Colonic angiomyolipoma with a monotypic expression and a predominant epithelioid component.

Queens Medical Centre University Hospital, Nottingham NG7 2UH, UK.
Journal of Clinical Pathology (Impact Factor: 2.55). 11/2005; 58(10):1107-9. DOI: 10.1136/jcp.2004.025130
Source: PubMed

ABSTRACT Angiomyolipomas are rare lesions, often arising in the kidney, and are part of a group of tumours with a diverse appearance and evidence of dual melanocytic and smooth muscle differentiation known as PEComas (tumours of perivascular epithelioid cell origin). This report describes an unusual case of a colonic PEComa in a 40 year old woman. Unlike most of the previous colonic angiomyolipomas/PEComas reported in the literature, this case formed a large, mainly extrinsic mass and was monotypic, and composed entirely of the myomatous component with no adipose tissue or typical vasculature.

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    ABSTRACT: Neoplasms of the perivascular epithelioid cell (PEComas) represent a recently described heterogeneous group of mesenchymal tumors characterized by the presence of specific histological, immunohistochemical, and ultrastructural findings. The PEComas encompass a family of neoplasms that include angiomyolipomas, clear cell sugar tumors, and lymphangioleiomyomatosis. The PEComas demonstrate a wide spectrum of clinicobiological behavior and imaging findings. Perivascular epithelioid cell, as the name implies, is a unique cell that is characterized by perivascular distribution and epithelioid morphology. Perivascular epithelioid cell consistently shows immunoreactivity to melanocytic and smooth muscle markers including HMB-45 and actin. Abdominopelvic PEComas are found at a variety of somatic and visceral locations including kidney, liver, pancreas, gastrointestinal tract, genitourinary tract, peritoneum, and retroperitoneum. A subset of patients with abdominopelvic PEComas manifests tuberous sclerosis complex. In this paper, we review the histological spectrum and discuss the imaging findings of the PEComas that involve the abdomen and pelvis.
    Journal of Computer Assisted Tomography 08/2007; 31(5):688-96. DOI:10.1097/rct.0b013e318031912f · 1.60 Impact Factor
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    ABSTRACT: Angiomyolipoma is apparently a part of a family of neoplasms that derive from perivascular epitheloid cells. It is a rare mesenchymal tumor, usually found in the kidney. Extrarenal angiomyolipoma is uncommon and the most common extrarenal site is the liver. Only two cases of adrenal angiomyolipoma are reported in English literature. Authors wish to add one more case to world literature. Because of its large size and symptomatic presentation of extremely rare tumor merits documentation.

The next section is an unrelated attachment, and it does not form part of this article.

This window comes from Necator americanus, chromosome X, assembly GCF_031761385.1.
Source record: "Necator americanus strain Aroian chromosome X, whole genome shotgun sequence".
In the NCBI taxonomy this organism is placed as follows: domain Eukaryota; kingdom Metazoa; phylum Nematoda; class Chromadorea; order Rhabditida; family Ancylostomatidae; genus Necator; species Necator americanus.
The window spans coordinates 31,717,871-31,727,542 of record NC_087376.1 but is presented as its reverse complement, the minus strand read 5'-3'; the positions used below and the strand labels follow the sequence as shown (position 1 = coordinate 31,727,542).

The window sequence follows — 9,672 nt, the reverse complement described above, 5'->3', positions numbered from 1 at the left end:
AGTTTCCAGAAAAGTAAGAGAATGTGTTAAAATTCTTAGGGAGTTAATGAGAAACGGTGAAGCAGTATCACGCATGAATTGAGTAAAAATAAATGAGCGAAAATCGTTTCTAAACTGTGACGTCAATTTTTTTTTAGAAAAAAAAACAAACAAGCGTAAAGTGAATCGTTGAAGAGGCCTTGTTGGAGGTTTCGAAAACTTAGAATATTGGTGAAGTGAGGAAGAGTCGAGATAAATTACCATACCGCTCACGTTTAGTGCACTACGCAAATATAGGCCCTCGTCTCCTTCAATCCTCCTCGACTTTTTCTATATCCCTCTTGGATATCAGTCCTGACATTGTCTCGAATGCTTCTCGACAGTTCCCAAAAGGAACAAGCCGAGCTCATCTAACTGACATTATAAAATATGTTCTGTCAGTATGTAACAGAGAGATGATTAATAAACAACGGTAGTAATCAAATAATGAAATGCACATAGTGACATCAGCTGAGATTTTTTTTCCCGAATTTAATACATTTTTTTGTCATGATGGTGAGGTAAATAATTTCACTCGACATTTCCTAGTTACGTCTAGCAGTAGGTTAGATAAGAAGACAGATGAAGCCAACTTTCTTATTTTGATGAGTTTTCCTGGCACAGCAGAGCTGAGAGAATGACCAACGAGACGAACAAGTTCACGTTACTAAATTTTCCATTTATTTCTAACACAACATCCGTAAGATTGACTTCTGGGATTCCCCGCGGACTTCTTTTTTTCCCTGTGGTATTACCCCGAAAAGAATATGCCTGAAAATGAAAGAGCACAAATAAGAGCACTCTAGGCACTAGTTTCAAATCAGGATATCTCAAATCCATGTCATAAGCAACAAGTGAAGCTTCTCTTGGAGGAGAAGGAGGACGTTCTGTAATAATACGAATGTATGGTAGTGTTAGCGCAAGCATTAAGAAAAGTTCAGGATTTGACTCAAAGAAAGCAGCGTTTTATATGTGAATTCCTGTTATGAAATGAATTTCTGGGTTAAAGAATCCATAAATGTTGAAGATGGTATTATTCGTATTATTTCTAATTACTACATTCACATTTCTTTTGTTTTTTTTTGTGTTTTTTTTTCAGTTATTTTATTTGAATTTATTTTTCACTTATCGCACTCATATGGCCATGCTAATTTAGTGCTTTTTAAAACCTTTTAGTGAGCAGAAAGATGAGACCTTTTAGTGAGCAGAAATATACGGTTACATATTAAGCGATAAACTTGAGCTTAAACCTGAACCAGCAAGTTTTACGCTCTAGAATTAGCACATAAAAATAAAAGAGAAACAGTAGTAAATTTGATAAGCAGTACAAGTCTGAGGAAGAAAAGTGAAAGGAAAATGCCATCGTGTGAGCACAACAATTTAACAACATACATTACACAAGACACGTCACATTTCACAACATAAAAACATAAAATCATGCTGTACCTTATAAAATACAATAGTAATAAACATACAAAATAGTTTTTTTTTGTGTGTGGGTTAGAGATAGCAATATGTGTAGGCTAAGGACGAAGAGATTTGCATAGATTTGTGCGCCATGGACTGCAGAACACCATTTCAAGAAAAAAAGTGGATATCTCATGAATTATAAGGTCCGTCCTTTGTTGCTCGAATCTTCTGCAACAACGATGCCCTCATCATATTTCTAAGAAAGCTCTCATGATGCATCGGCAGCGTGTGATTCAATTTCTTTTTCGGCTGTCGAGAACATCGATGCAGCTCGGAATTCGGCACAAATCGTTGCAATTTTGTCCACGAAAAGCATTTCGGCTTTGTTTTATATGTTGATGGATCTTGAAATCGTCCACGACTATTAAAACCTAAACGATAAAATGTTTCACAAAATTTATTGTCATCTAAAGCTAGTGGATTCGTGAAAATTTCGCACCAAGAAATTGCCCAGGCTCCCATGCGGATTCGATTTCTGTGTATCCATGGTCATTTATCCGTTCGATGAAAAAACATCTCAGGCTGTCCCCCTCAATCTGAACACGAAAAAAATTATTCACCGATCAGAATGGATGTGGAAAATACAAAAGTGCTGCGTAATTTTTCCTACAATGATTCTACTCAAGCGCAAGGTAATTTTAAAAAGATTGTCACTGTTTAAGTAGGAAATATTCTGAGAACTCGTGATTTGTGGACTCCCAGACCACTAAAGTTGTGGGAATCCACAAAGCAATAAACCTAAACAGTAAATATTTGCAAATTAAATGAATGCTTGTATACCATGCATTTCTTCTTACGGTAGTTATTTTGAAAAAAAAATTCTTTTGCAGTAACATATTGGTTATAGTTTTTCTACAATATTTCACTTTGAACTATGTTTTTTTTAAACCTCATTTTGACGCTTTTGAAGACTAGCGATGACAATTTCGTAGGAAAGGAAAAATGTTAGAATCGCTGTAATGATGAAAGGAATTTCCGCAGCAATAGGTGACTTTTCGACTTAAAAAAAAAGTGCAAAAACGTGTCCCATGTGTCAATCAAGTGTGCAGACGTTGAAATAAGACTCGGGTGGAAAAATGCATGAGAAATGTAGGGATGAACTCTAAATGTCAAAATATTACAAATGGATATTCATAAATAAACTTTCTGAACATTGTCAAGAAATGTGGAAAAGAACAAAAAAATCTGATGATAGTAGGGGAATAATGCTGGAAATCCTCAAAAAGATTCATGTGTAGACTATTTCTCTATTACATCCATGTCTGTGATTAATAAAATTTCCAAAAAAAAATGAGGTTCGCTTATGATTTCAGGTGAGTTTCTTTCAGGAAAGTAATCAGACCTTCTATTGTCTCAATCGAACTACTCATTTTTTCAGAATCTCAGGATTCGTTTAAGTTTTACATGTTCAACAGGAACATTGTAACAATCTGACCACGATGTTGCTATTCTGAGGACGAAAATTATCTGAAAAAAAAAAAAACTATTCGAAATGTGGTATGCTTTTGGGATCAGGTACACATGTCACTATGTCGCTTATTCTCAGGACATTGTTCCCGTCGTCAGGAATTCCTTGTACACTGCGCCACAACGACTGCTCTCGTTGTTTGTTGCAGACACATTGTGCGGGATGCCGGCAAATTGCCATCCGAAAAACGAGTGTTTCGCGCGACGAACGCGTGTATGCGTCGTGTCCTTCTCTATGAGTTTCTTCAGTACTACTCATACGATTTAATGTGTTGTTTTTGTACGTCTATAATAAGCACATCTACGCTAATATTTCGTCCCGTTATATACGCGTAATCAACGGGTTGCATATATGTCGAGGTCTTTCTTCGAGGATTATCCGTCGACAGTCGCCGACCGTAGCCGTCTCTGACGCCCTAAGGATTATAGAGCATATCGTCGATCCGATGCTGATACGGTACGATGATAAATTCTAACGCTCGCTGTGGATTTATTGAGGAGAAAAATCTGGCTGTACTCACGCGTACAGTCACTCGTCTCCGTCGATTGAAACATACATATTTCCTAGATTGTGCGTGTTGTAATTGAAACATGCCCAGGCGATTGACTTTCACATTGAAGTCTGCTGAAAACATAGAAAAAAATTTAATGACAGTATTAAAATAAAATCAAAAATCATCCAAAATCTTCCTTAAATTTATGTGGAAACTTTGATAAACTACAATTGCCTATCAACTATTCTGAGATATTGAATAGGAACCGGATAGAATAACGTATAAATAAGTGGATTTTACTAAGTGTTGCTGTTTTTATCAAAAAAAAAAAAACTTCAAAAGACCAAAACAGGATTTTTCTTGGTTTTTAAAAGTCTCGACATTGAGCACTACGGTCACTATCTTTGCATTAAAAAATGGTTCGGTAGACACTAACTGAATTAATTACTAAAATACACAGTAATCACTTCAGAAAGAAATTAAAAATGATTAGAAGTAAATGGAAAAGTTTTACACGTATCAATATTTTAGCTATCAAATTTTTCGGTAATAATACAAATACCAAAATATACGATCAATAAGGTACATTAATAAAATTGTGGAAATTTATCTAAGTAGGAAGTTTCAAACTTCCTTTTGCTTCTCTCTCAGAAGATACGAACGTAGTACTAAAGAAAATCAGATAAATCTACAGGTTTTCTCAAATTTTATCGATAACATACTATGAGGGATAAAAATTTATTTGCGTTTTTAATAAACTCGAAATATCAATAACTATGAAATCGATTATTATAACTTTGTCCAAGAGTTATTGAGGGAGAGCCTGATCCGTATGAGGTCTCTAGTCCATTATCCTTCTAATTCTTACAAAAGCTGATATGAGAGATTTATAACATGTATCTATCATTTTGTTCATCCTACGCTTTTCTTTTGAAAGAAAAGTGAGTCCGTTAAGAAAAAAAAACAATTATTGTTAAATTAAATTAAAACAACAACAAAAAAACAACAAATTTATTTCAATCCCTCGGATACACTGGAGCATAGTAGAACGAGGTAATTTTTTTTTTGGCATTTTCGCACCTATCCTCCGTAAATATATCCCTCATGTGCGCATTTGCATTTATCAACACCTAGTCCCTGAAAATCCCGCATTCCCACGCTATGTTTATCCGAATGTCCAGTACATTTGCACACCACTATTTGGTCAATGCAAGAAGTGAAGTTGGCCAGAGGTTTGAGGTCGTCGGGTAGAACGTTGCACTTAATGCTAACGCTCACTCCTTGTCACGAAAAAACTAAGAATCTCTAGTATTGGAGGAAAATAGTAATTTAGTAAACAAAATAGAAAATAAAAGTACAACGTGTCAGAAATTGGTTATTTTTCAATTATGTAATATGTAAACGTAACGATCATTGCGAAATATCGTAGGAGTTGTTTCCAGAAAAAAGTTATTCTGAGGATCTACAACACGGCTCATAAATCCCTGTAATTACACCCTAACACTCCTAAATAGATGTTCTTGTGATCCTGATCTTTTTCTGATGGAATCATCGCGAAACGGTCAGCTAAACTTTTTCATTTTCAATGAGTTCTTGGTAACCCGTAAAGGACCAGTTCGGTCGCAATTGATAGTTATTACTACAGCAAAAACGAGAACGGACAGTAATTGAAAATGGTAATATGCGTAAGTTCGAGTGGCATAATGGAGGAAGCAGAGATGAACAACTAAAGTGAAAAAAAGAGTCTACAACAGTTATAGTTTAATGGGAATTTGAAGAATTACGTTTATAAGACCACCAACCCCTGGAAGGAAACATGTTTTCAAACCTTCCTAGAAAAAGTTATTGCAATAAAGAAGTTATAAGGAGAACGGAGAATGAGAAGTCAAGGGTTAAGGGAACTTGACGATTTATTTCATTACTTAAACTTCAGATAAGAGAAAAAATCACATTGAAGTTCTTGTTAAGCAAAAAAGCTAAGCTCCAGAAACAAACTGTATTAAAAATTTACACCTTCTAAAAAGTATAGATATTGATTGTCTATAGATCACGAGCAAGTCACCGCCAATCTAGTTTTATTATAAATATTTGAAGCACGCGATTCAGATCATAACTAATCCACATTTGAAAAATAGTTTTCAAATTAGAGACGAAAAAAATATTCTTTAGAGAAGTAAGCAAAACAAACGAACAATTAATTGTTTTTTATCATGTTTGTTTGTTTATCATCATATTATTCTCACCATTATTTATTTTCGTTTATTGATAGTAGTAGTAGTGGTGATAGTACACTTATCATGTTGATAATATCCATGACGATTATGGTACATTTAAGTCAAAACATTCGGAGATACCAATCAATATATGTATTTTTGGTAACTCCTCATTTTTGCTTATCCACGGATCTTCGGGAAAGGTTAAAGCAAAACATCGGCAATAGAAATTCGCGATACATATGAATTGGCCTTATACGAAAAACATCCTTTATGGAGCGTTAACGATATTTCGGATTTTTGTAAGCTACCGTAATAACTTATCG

Indian Journal of Urology 08/2007; 23(3):319-20. DOI:10.4103/0970-1591.33734
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    ABSTRACT: Angiomyolipoma of stomach is extremely rare. Only 1 case has been reported earlier. We report a case of 40-year-old female who presented with gastrointestinal bleeding. Upper gastrointestinal endoscopy suggested a polypoidal growth in the stomach. Biopsy from the growth was suggestive of mesenchymal tumor. The contrast-enhanced computed tomography of abdomen revealed a pedunculated 4×3 cm, intramural lesion at the junction of first and second parts of duodenum, likely lipoma. The stalk seemed to be arising from distal stomach. At laparoscopy, a highly mobile lesion was observed arising from the posterior wall of stomach. Wedge resection of the lesion was performed laparoscopically after doing an anterior gastrotomy. The final diagnosis on histopathology was a gastric angiomyolipoma.
    Surgical laparoscopy, endoscopy & percutaneous techniques 02/2012; 22(1):e21-4. DOI:10.1097/SLE.0b013e31823cd1f5 · 0.94 Impact Factor

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